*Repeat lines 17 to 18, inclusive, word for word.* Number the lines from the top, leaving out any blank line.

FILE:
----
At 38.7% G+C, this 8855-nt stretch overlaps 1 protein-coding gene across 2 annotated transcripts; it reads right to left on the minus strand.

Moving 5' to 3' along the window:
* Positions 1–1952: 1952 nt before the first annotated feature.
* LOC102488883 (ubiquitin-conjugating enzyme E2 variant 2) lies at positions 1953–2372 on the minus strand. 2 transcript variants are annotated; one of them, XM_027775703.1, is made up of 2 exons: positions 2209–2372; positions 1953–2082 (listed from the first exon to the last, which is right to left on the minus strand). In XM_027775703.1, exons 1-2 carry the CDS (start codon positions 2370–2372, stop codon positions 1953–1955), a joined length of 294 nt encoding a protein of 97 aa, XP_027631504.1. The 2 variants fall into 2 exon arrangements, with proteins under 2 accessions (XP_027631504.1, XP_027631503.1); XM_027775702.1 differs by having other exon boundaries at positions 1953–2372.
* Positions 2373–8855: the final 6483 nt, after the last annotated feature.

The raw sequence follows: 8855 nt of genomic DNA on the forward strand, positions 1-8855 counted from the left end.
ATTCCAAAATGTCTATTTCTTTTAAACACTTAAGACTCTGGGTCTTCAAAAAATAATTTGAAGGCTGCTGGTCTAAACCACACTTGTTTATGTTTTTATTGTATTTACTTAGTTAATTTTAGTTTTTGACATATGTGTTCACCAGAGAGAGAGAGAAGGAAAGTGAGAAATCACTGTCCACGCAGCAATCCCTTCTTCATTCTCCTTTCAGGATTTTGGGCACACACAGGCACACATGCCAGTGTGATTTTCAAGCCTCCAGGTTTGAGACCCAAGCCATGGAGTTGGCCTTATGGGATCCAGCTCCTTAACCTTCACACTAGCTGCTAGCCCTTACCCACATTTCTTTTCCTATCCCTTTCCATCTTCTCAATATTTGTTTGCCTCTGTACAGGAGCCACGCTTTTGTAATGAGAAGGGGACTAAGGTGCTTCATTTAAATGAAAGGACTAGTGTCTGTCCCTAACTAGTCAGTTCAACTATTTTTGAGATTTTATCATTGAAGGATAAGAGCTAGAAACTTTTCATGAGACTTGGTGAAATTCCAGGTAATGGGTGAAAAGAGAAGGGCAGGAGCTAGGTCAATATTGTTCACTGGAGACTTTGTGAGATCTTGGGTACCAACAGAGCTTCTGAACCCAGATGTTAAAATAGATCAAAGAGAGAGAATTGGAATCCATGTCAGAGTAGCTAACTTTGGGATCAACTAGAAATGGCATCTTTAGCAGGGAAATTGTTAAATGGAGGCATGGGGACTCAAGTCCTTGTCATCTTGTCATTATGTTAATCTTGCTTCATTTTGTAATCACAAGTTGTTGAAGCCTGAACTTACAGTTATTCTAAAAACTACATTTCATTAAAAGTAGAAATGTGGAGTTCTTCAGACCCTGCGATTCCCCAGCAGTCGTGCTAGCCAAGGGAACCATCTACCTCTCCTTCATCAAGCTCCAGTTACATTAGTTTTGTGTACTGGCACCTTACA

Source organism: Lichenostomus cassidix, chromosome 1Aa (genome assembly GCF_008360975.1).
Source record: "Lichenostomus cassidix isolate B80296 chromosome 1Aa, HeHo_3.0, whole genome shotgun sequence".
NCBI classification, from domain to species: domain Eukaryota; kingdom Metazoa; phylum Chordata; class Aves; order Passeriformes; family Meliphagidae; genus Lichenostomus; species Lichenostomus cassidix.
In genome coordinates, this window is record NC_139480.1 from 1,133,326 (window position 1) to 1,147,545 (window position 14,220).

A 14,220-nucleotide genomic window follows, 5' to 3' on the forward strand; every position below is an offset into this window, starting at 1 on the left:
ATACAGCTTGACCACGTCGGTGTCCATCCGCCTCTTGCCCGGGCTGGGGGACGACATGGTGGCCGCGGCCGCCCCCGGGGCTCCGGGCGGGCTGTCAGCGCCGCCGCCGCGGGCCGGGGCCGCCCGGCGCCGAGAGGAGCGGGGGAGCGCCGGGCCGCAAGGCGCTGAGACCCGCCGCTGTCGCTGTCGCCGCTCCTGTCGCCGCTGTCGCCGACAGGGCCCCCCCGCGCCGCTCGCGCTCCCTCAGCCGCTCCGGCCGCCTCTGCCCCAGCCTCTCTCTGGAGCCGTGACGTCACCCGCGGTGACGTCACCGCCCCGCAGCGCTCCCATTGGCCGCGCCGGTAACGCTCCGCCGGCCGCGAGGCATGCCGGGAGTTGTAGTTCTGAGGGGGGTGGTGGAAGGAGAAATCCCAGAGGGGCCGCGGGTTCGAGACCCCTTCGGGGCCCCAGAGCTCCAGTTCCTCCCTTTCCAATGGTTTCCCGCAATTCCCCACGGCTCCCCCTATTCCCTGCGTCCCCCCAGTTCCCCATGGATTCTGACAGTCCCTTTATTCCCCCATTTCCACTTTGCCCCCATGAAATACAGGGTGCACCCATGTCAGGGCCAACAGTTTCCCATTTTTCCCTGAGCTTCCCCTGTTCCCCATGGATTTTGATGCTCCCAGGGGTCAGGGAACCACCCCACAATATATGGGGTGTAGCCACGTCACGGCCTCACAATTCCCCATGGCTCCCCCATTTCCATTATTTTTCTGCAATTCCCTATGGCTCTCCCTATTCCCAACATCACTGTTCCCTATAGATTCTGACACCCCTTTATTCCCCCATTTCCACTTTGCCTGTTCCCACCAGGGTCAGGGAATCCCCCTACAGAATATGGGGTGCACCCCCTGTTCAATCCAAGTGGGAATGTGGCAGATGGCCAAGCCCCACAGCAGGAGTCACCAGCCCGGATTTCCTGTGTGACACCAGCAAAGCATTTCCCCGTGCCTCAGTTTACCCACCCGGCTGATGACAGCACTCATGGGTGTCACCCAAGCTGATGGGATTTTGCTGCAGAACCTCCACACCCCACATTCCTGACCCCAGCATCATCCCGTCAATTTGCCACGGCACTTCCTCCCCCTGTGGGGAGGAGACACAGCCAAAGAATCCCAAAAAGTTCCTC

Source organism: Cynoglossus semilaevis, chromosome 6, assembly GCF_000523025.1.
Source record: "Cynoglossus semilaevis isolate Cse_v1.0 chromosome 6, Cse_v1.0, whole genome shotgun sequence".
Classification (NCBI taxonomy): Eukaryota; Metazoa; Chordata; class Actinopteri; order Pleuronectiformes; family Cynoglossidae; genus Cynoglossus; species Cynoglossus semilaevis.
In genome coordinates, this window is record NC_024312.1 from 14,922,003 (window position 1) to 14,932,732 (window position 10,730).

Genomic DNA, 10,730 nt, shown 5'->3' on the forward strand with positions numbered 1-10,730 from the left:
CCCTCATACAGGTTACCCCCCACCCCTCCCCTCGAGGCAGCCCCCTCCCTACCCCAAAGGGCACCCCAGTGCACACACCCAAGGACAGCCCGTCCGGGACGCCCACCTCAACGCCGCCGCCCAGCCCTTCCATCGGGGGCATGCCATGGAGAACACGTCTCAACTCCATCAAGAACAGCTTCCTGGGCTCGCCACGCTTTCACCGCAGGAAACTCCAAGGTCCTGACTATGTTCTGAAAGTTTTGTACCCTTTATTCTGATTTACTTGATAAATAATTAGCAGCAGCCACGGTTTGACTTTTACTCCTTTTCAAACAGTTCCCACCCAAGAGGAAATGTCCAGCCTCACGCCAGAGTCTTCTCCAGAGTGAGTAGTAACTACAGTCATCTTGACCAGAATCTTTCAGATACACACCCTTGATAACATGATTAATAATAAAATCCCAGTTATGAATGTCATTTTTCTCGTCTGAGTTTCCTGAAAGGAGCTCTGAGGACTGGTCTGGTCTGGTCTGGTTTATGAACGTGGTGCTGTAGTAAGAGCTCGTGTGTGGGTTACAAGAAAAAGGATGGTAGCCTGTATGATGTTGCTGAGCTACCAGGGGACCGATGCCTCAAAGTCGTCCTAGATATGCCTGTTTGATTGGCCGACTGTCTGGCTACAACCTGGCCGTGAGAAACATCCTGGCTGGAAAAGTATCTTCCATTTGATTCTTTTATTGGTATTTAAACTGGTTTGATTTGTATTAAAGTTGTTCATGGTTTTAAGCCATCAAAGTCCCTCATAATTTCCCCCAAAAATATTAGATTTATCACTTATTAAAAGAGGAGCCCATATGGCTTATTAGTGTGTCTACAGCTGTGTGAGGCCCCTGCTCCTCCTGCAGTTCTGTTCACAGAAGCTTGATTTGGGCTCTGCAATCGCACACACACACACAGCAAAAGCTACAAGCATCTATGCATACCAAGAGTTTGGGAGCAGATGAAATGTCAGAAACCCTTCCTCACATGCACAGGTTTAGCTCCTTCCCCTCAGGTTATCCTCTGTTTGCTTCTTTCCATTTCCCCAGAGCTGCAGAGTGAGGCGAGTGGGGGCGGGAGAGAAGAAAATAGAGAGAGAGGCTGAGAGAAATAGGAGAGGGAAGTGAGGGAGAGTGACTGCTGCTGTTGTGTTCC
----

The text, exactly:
In genome coordinates, this window is record NC_024312.1 from 14,922,003 (window position 1) to 14,932,732 (window position 10,730).

Genomic DNA, 10,730 nt, shown 5'->3' on the forward strand with positions numbered 1-10,730 from the left: